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Chapter 25. Find Files on Your Computer > Indexing Files for Content Searches

Indexing Files for Content Searches

As noted on the previous page, Search will look through the contents of most text files. For instance, maybe you’re working on a research project and you’ve created dozens of files on the topic of chess. You want to find all the papers in your collection that mention “en passant.” That’s when you click the “Contents” button; instead of searching for just the name of a file, Search will actually read the contents of files. For instance, you might have written an article that you titled “Special Moves in Chess,” and in the article itself you wrote about the en passant move, but you also mention en passant in three other articles that have different titles—Search will find every file that includes the phrase “en passant” in the text.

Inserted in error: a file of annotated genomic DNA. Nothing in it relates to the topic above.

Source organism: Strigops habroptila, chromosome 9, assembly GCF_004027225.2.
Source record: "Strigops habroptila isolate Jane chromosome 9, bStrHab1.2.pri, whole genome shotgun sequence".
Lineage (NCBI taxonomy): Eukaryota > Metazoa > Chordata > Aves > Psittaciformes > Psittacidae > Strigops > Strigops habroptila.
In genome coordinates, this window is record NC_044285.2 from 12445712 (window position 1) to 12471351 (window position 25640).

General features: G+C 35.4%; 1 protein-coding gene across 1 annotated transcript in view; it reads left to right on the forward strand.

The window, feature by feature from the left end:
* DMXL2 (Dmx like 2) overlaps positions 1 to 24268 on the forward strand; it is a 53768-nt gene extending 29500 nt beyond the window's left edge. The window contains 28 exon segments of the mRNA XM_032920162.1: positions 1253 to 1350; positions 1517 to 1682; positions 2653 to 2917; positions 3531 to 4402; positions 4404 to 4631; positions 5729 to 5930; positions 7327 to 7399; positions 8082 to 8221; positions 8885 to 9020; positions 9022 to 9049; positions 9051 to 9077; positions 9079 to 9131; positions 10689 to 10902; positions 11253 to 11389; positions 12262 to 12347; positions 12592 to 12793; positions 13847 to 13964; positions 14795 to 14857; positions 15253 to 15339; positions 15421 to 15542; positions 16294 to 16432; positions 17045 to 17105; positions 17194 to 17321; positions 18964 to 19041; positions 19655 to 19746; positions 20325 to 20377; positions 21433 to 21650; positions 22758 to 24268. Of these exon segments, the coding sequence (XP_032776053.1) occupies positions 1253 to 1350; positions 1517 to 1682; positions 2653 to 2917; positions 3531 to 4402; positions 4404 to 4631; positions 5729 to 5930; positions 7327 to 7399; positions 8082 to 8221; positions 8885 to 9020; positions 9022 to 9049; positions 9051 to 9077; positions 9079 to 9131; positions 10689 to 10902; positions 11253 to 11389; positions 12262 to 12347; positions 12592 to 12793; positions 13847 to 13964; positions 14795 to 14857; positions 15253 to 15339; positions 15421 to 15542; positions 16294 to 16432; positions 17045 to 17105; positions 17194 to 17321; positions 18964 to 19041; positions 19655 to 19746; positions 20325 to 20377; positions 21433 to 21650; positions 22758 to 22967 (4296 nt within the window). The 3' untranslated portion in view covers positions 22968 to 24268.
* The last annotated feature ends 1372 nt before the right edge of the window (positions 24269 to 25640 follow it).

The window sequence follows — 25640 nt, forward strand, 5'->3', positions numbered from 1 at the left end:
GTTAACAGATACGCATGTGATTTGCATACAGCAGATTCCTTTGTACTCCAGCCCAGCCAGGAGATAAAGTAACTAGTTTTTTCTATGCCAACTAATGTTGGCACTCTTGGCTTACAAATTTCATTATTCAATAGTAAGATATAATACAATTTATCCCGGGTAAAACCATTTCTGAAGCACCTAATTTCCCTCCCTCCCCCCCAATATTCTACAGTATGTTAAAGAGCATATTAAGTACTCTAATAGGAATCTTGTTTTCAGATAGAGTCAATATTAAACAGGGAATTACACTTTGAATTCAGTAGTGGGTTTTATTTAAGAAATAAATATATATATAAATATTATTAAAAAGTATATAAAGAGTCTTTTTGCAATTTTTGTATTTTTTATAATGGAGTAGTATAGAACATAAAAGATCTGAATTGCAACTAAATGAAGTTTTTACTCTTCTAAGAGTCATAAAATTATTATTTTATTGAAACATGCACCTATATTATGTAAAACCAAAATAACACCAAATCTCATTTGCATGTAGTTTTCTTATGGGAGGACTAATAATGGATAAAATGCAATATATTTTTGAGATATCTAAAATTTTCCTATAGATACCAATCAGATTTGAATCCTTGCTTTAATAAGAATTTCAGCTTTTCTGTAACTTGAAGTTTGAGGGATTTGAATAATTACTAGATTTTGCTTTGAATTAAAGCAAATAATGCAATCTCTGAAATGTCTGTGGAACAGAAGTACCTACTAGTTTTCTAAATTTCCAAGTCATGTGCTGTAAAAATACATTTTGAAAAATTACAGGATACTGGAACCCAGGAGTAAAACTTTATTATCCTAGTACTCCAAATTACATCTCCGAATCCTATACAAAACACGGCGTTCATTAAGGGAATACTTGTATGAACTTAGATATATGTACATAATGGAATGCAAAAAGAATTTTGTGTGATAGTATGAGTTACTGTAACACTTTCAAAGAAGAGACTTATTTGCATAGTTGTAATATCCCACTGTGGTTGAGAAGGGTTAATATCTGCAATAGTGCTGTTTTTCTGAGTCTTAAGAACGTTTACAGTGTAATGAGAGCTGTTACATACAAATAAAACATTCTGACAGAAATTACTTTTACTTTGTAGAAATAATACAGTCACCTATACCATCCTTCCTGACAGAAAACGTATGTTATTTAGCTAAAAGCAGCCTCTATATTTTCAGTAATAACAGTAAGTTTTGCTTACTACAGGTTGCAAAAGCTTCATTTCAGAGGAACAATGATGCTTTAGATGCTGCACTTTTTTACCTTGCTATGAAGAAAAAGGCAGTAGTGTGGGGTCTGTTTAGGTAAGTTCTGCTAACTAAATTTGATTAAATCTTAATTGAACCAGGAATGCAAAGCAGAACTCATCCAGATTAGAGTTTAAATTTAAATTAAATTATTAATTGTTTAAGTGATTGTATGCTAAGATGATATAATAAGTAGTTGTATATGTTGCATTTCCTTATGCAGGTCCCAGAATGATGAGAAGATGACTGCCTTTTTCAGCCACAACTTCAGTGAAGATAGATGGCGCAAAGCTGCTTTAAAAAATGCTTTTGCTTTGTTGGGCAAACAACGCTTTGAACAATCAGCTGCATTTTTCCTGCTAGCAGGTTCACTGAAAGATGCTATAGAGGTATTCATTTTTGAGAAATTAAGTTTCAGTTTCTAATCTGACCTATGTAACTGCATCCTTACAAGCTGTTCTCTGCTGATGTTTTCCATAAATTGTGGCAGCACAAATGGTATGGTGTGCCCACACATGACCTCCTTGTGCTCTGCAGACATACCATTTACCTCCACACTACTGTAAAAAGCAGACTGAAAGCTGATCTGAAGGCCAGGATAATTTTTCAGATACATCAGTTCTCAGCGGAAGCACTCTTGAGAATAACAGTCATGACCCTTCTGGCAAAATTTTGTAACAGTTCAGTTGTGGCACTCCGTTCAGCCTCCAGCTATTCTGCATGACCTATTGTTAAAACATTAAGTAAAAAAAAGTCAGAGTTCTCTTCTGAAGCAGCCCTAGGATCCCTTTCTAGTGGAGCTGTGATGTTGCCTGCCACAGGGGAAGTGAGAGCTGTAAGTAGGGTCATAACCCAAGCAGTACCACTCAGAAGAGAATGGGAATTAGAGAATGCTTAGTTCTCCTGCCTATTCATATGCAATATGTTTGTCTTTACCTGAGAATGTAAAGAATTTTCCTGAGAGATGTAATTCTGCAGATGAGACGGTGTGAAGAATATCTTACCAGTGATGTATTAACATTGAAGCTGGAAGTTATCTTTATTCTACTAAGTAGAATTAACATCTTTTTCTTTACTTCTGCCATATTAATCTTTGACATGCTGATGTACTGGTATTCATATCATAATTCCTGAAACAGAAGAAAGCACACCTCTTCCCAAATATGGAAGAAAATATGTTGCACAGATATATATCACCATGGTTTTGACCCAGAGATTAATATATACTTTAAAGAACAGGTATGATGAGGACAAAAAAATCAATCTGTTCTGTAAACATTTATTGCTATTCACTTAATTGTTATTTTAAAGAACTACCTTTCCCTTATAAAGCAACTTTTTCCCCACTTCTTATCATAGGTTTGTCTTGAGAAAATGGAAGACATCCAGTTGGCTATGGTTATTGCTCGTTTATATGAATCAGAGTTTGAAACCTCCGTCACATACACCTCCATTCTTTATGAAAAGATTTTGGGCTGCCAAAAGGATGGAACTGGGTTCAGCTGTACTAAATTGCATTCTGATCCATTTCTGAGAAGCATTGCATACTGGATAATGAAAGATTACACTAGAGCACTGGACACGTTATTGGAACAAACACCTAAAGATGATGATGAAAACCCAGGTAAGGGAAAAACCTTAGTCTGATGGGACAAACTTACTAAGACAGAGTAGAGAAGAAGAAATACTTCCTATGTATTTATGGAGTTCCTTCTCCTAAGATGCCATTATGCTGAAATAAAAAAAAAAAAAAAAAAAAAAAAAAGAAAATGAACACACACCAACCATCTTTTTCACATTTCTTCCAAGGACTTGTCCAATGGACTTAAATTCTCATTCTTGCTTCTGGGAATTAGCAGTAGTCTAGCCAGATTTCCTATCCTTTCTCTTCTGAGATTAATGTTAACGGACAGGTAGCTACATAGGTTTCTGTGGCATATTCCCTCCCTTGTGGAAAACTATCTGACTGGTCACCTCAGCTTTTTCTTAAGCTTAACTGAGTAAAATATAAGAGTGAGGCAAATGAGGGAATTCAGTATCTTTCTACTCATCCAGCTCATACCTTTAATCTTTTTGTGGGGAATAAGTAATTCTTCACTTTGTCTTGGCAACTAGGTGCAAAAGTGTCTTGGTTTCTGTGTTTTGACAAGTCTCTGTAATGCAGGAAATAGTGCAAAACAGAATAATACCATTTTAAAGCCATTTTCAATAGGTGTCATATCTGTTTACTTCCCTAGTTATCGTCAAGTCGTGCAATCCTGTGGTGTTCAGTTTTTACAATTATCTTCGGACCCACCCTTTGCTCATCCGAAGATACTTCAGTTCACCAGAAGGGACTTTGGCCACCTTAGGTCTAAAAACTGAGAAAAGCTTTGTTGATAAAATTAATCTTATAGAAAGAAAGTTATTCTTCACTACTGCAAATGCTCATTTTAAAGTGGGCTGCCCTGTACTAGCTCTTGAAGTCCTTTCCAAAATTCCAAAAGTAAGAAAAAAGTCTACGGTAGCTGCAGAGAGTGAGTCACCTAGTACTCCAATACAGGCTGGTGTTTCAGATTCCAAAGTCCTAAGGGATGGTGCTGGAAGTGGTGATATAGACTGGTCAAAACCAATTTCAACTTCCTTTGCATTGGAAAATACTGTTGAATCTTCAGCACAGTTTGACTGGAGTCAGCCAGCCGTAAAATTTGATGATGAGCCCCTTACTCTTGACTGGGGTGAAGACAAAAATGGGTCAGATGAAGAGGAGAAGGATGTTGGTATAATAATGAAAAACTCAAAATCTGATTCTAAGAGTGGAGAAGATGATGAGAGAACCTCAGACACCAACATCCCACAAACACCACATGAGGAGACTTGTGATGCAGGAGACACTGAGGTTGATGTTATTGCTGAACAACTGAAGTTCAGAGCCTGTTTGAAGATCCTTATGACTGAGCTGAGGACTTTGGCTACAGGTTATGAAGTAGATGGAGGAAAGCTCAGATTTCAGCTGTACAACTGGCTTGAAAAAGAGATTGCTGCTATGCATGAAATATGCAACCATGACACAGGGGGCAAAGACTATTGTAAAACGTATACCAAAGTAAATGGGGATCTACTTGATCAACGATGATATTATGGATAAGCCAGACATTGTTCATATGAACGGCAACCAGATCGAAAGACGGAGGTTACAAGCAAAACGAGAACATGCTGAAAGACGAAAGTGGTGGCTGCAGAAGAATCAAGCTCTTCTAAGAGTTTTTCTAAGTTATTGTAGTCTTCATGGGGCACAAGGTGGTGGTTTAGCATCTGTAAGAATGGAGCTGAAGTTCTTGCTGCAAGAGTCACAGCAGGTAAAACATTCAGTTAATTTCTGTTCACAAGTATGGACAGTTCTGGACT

BUT Search cannot search the contents of your files until it has first indexed every file. That is, Search has to read every file on your computer and then organize every word into a database that it can search when you request it. Logically, if you write more articles after Search has indexed the files on your hard disk, Search has to index things again to update and add those new files to its database. Fortunately, it indexes folders and disks constantly.


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